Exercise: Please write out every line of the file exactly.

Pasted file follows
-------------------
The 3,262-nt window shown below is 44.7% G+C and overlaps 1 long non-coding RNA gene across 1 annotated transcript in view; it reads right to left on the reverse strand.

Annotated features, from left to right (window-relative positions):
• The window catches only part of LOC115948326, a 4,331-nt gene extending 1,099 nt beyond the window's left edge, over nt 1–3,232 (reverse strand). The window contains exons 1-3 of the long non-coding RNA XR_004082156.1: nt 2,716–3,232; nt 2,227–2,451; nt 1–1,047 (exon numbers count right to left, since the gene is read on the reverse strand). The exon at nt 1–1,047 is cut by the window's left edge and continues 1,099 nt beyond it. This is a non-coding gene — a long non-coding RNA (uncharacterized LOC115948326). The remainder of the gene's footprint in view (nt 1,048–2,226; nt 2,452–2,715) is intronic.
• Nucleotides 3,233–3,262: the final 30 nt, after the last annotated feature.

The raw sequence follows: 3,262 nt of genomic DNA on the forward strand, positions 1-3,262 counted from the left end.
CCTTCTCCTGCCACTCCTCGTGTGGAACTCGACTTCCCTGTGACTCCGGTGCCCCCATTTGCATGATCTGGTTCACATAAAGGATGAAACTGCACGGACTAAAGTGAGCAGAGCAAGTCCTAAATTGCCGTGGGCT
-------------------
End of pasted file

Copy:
The 3,262-nt window shown below is 44.7% G+C and overlaps 1 long non-coding RNA gene across 1 annotated transcript in view; it reads right to left on the reverse strand.

Annotated features, from left to right (window-relative positions):
• The window catches only part of LOC115948326, a 4,331-nt gene extending 1,099 nt beyond the window's left edge, over nt 1–3,232 (reverse strand). The window contains exons 1-3 of the long non-coding RNA XR_004082156.1: nt 2,716–3,232; nt 2,227–2,451; nt 1–1,047 (exon numbers count right to left, since the gene is read on the reverse strand). The exon at nt 1–1,047 is cut by the window's left edge and continues 1,099 nt beyond it. This is a non-coding gene — a long non-coding RNA (uncharacterized LOC115948326). The remainder of the gene's footprint in view (nt 1,048–2,226; nt 2,452–2,715) is intronic.
• Nucleotides 3,233–3,262: the final 30 nt, after the last annotated feature.

The raw sequence follows: 3,262 nt of genomic DNA on the forward strand, positions 1-3,262 counted from the left end.
CCTTCTCCTGCCACTCCTCGTGTGGAACTCGACTTCCCTGTGACTCCGGTGCCCCCATTTGCATGATCTGGTTCACATAAAGGATGAAACTGCACGGACTAAAGTGAGCAGAGCAAGTCCTAAATTGCCGTGGGCT